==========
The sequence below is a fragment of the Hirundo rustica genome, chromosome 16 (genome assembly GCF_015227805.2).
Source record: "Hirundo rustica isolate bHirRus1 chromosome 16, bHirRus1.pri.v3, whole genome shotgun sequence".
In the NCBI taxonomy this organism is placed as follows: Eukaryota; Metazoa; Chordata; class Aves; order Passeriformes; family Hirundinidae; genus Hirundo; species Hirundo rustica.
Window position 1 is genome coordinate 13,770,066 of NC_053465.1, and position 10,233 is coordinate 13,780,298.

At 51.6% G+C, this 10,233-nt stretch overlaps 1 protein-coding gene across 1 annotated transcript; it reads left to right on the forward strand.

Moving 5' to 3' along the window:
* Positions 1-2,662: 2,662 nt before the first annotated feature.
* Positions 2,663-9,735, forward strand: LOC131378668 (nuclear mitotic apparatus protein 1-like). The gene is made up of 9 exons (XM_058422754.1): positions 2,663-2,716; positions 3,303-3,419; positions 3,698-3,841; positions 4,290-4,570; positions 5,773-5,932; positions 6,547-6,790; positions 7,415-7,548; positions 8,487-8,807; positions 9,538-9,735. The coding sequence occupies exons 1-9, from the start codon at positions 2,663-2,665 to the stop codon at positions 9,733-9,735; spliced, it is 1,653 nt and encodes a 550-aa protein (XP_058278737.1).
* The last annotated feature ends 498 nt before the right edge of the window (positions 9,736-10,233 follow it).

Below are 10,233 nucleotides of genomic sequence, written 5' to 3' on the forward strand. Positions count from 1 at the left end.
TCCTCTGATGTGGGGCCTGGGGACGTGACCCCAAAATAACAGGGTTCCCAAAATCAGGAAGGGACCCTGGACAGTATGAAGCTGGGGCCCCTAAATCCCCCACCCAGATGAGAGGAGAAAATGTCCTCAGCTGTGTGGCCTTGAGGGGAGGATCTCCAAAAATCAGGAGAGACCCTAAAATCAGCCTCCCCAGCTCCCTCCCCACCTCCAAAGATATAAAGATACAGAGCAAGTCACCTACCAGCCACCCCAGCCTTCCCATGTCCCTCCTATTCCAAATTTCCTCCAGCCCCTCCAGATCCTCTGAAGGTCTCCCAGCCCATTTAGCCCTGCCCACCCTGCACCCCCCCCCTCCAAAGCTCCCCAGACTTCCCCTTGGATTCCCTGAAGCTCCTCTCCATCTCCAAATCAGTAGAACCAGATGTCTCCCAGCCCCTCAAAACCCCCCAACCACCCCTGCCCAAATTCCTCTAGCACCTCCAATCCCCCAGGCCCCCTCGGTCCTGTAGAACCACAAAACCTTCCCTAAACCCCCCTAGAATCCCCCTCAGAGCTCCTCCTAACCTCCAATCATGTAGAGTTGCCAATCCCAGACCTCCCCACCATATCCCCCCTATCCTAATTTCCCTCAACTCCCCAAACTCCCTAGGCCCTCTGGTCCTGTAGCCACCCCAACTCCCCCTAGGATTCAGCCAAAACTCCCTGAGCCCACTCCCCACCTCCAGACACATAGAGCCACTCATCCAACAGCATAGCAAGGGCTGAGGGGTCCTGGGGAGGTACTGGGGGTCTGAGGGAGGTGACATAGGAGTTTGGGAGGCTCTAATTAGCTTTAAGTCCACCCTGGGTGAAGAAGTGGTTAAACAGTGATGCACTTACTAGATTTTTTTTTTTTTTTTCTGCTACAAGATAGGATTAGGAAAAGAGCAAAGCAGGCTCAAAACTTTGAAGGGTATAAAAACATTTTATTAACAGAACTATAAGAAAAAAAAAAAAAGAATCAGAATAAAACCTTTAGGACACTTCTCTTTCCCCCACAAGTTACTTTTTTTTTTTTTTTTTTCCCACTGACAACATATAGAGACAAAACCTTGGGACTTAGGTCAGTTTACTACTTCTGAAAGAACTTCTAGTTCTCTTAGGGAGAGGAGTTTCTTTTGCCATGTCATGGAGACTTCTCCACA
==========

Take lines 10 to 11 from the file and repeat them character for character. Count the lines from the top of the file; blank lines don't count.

Below are 10,233 nucleotides of genomic sequence, written 5' to 3' on the forward strand. Positions count from 1 at the left end.
TCCTCTGATGTGGGGCCTGGGGACGTGACCCCAAAATAACAGGGTTCCCAAAATCAGGAAGGGACCCTGGACAGTATGAAGCTGGGGCCCCTAAATCCCCCACCCAGATGAGAGGAGAAAATGTCCTCAGCTGTGTGGCCTTGAGGGGAGGATCTCCAAAAATCAGGAGAGACCCTAAAATCAGCCTCCCCAGCTCCCTCCCCACCTCCAAAGATATAAAGATACAGAGCAAGTCACCTACCAGCCACCCCAGCCTTCCCATGTCCCTCCTATTCCAAATTTCCTCCAGCCCCTCCAGATCCTCTGAAGGTCTCCCAGCCCATTTAGCCCTGCCCACCCTGCACCCCCCCCCTCCAAAGCTCCCCAGACTTCCCCTTGGATTCCCTGAAGCTCCTCTCCATCTCCAAATCAGTAGAACCAGATGTCTCCCAGCCCCTCAAAACCCCCCAACCACCCCTGCCCAAATTCCTCTAGCACCTCCAATCCCCCAGGCCCCCTCGGTCCTGTAGAACCACAAAACCTTCCCTAAACCCCCCTAGAATCCCCCTCAGAGCTCCTCCTAACCTCCAATCATGTAGAGTTGCCAATCCCAGACCTCCCCACCATATCCCCCCTATCCTAATTTCCCTCAACTCCCCAAACTCCCTAGGCCCTCTGGTCCTGTAGCCACCCCAACTCCCCCTAGGATTCAGCCAAAACTCCCTGAGCCCACTCCCCACCTCCAGACACATAGAGCCACTCATCCAACAGCATAGCAAGGGCTGAGGGGTCCTGGGGAGGTACTGGGGGTCTGAGGGAGGTGACATAGGAGTTTGGGAGGCTCTAATTAGCTTTAAGTCCACCCTGGGTGAAGAAGTGGTTAAACAGTGATGCACTTACTAGATTTTTTTTTTTTTTTTCTGCTACAAGATAGGATTAGGAAAAGAGCAAAGCAGGCTCAAAACTTTGAAGGGTATAAAAACATTTTATTAACAGAACTATAAGAAAAAAAAAAAAAGAATCAGAATAAAACCTTTAGGACACTTCTCTTTCCCCCACAAGTTACTTTTTTTTTTTTTTTTTTCCCACTGACAACATATAGAGACAAAACCTTGGGACTTAGGTCAGTTTACTACTTCTGAAAGAACTTCTAGTTCTCTTAGGGAGAGGAGTTTCTTTTGCCATGTCATGGAGACTTCTCCACA